Ironically, the same historians who are the chief source of the idea of Spartan infanticide also make references to disabled adult Spartans. The same Plutarch who describes a stunted Spartan king also suggests that Spartans had to submit newborns for inspection to a council of elders. Only if they passed this trial would the infants be allowed to live to adulthood.
If anything, the use of the pit suggests a powerful taboo against actively taking life in ancient Greece. This explains why the dominant forms of capital punishment at the time were all indirect. The ancient Greeks executed their criminals either by the pit, forced exposure to the elements, or stipulated consumption of hemlock.
According to these arguments, parents of unwanted babies were much more likely to leave them to die by exposure than to actively take their lives by throwing them into the pit of death. However, other scholars point out that a lack of evidence is not evidence. By this logic, we cannot rule out whether the Spartans practiced infanticide or not based on a lack of evidence.
What Warranted Death Among the Spartans?
What warranted death among the Spartans was sacrilege, charges of betraying the Spartan nation, and cowardice in battle. Spartans also condemned to death criminals who had murdered Spartan citizens, mutinous slaves, and enemy combatants captured in war.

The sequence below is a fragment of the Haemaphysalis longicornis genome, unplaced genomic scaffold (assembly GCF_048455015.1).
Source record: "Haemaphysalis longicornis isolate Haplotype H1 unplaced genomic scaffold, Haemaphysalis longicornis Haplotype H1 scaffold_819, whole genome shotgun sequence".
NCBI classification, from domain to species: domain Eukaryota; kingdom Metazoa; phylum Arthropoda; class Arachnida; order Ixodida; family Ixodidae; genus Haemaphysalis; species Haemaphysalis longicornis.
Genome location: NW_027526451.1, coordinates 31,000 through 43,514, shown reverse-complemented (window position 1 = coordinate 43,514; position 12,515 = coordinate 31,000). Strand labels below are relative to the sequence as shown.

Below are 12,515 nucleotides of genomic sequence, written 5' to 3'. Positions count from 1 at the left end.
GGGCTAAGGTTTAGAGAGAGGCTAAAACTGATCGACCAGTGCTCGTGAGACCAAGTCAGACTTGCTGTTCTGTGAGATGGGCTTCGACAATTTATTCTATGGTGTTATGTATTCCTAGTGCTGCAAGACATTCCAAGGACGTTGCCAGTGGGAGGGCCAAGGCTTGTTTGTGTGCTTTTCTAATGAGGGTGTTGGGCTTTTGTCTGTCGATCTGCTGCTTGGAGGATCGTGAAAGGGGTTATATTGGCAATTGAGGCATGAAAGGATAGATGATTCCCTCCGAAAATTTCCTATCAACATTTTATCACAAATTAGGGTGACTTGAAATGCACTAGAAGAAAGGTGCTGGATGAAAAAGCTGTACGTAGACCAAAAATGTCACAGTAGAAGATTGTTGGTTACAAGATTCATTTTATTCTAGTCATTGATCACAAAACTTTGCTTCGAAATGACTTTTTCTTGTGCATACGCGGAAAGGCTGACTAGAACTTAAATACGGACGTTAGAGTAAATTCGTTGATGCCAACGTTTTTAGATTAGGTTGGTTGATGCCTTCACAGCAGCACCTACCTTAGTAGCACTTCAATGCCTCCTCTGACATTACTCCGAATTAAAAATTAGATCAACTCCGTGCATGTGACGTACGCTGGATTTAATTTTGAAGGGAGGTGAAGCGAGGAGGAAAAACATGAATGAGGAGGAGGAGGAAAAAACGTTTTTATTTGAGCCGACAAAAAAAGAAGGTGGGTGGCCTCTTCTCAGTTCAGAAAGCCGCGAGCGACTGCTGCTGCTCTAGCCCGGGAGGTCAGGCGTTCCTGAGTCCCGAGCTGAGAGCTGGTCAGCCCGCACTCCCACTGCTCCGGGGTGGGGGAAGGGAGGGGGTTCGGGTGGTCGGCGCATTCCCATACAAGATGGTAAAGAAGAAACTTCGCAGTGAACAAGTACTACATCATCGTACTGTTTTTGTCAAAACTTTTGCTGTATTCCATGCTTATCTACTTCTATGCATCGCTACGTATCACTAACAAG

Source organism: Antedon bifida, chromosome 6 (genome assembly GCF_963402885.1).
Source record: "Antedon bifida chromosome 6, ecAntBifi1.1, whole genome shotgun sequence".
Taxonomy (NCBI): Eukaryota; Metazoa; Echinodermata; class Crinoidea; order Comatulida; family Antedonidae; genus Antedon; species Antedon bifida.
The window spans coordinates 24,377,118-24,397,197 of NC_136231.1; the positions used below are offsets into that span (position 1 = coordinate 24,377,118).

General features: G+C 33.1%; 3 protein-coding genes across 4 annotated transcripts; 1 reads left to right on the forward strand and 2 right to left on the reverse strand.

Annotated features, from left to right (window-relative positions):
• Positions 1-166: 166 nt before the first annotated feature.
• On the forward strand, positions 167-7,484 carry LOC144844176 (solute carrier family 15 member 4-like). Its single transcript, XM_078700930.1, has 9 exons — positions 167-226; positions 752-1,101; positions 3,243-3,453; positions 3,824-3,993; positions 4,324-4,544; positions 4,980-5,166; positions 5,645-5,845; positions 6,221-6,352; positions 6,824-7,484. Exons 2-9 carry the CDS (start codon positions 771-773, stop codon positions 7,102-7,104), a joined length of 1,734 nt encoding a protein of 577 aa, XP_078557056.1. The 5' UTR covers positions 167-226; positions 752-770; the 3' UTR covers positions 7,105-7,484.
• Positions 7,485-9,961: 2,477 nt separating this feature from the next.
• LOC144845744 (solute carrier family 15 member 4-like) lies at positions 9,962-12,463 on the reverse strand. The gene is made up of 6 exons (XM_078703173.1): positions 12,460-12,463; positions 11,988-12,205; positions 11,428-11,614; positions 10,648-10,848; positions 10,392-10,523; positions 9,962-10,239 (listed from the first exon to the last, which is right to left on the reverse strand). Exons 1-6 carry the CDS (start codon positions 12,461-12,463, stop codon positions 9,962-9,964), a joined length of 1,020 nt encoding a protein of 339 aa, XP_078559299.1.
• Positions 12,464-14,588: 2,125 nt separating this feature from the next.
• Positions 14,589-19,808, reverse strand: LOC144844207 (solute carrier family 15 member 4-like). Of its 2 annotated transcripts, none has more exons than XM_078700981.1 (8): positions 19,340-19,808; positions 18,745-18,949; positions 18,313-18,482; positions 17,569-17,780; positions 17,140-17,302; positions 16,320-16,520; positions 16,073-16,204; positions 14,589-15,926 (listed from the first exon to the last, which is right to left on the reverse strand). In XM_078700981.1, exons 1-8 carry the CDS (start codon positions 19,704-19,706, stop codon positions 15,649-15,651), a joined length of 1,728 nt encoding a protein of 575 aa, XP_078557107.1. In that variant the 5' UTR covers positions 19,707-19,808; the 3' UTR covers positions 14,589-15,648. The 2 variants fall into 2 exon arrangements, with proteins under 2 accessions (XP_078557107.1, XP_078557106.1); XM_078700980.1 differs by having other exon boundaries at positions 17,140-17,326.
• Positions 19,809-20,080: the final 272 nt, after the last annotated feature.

A key feature of the Spartan society and military was the importance given to religious matters. While most Greek states performed animal sacrifices before and after a battle, the Spartans were known to take the practice of animal sacrifice to extreme limits. They required frequent blood sacrifices, including for events such as crossing a river.
There are also famous instances when the Spartan army put religious matters above the business of war. They arrived too late to assist the combined Greek forces at the battle of Marathon. At the battle of Thermopylae, they put forward a token fighting force, as they were preoccupied with celebrating the festival of Apollo.
Based on the Spartans’ demonstrated commitment to their religious practices, it is understandable that they viewed sacrilege as a severe transgression. According to Spartan social norms, these transgressions deserved the death penalty.
Similarly, for a society built around a military cult, betrayal or cowardice in battle was an egregious crime for which the death sentence was considered a fitting verdict. Again there are recorded instances of Spartans deemed traitors being condemned to death.
When Dexagoridas, one of the commanders of the Spartan forces at the Siege of Gythium, surrendered the city to the Romans, he was killed by his fellow commander Gorgopas. Although the Spartans would still go on to lose the war, the incident shows that they would rather lose a battle than tolerate behavior seen as cowardly in their soldiers.
Finally, arrowheads and chainrings found among the bones of the Spartan’s victims in the pit of death suggest that mutinous slaves and enemy combatants were also regularly executed at the Kaiadas cave. In fact, enemy combatants make up the most significant number of victims’ remains discovered there.
The Spartans had a pit of death, into which they threw those condemned to death, such as cowards, traitors, murderers, rebellious slaves, and enemy soldiers.